burials

Oak-corns and Apple-thorns

November, 2013

Speak, Thou Head

Paleolithic burial mounds.  Buddhist stupa shrines.  Catholic reliquaries.  The bundled bodies of Hualcayán.  These are all examples of venerating the remains of ancestors, a common practice that cuts across all cultures and time periods.

The practice of feeding ancestral spirits with wine, liquor, tobacco, flowers, incense, etc. as a form of ancestor worship — or as a way of asking for their assistance in your day-to-day affairs — is just as common in various forms of witchcraft.    Nowadays though, modern sensibilities and laws make owning the actual skull of an ancestor more than a little problematic.

What’s a witch to do?  Well, Peter Paddon, in A Grimoire for Modern Cunningfolk, describes how his clan uses a pewter skull as a stand-in for the ancestors.  He even describes how to ritually awaken the skull.  Although Paddon’s method sounded practical and appealing, it also seemed to be lacking that special something.

Some time ago a friend of mine mentioned a practical alternative to an actual ancestral skull.  He said that it is fairly common to bury and then dig up a glass, ceramic, or stone skull and then use it as a substitute.  I tried to find some literature on that practice but came up empty.  I gave up on the idea and moved on.

That is until just the other day when I received a skull made of black glass as a gift, and all of this came back to me.  I took it as a sign.  I promptly decided, using instinct and intuition, to go it on my own.

As I’m writing this it’s October 21st.  On Halloween night I’m going to bury a ceramic skull in my yard.  I will approach the funeral service with all of the reverence due the burial of an actual loved one.  There will be flowers, candles, a wooden marker, prayers, and traditional songs and words.  I will let the skull remain buried for three days, at which point I will dig it up and give it a good rinsing in rainwater.  Then, to give it more power, I will stuff it with things that once belonged to those who have passed — jewelry, notes, snippets of clothing, and even some familial teeth and hair (thanks to relatives who kept the teeth they bought when impersonating the tooth fairy, and who put locks of hair in their Bibles).  Once complete, it will go on my altar as a connection to my ancestors.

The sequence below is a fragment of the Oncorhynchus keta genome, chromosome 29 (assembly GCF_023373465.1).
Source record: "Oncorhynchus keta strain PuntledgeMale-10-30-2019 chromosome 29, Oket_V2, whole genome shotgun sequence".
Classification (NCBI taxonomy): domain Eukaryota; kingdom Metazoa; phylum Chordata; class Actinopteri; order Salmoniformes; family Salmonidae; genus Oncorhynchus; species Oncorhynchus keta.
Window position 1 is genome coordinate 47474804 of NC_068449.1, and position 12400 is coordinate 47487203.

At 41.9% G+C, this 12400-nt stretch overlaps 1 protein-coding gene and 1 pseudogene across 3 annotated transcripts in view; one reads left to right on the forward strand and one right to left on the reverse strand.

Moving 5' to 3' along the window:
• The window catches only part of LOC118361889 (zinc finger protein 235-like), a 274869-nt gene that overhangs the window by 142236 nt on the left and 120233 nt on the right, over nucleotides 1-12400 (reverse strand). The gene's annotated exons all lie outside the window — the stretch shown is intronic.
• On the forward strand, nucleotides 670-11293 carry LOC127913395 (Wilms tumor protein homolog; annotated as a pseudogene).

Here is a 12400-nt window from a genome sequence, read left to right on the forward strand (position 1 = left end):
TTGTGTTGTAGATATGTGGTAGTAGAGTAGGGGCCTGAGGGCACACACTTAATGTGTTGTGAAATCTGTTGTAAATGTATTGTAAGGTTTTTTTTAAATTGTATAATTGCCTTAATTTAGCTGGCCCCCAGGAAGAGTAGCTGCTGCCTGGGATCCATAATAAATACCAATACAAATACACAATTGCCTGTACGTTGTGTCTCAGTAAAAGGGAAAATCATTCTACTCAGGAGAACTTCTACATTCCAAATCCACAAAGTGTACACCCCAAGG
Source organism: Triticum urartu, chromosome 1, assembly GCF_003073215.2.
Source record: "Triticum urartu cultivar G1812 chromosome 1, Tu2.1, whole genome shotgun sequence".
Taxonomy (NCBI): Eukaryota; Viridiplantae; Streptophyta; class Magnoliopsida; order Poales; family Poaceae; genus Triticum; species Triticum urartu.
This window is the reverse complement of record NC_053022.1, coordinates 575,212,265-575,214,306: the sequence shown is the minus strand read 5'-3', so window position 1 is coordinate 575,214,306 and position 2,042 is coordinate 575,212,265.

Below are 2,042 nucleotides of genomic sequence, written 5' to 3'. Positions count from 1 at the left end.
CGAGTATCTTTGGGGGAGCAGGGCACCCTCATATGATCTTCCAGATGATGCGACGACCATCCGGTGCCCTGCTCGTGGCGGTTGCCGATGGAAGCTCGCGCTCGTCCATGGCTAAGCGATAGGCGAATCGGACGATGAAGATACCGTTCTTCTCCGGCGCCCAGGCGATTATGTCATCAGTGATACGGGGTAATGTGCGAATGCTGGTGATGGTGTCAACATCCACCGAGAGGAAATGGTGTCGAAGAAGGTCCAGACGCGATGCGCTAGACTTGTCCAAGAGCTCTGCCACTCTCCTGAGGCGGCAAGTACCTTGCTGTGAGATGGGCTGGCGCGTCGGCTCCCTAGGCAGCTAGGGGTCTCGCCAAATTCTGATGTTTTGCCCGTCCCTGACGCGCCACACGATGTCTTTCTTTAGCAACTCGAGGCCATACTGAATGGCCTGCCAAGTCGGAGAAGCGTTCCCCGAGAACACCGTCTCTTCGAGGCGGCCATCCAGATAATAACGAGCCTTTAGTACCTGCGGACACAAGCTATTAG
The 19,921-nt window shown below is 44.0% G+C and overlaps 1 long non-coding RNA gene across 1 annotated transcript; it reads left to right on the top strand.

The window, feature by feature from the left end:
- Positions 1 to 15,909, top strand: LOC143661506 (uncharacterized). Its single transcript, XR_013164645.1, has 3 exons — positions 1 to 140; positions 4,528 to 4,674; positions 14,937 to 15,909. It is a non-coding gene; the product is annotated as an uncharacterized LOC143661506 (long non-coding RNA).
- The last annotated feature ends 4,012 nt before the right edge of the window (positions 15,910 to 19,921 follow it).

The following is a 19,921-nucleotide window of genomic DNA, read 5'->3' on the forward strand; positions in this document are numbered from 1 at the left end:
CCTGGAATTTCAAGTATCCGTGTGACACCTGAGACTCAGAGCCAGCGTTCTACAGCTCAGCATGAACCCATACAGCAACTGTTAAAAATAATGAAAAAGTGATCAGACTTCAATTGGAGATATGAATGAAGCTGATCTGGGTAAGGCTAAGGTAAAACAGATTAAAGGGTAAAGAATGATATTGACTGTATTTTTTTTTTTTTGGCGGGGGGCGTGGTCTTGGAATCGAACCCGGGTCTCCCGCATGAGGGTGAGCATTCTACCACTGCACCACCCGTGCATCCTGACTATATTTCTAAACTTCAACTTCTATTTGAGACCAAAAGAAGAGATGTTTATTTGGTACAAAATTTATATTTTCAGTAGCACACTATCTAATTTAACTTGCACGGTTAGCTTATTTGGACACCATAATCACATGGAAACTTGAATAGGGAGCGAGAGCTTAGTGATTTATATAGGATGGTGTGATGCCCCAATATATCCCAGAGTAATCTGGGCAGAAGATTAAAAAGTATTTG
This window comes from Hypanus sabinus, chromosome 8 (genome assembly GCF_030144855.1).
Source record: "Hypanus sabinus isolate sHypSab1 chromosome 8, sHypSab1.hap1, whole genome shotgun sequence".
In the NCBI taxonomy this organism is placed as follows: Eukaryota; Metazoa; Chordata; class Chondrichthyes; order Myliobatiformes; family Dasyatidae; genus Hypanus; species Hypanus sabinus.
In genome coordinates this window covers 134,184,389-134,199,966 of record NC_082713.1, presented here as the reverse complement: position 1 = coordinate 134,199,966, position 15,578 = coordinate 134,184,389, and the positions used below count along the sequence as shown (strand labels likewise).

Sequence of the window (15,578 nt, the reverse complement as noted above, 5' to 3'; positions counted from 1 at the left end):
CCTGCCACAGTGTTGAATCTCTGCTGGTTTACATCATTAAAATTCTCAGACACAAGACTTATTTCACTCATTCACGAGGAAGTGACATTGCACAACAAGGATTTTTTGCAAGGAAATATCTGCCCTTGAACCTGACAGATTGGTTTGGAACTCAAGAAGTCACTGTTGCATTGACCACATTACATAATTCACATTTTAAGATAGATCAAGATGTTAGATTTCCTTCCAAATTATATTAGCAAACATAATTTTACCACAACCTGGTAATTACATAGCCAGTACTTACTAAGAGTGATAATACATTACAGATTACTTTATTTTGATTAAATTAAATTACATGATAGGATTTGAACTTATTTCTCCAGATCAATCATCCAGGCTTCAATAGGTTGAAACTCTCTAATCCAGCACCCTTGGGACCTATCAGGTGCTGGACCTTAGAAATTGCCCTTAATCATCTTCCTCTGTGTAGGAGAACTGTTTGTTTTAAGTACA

If you’d like to see how this ritual turned out, and see some pictures, you can go to my blog and read about it by clicking this link.  By the time this article is up, the ritual should be complete.
And if you’re a better researcher than myself, and you know the origin of this type of rite, please satisfy my curiosity by posting that information in the comments below.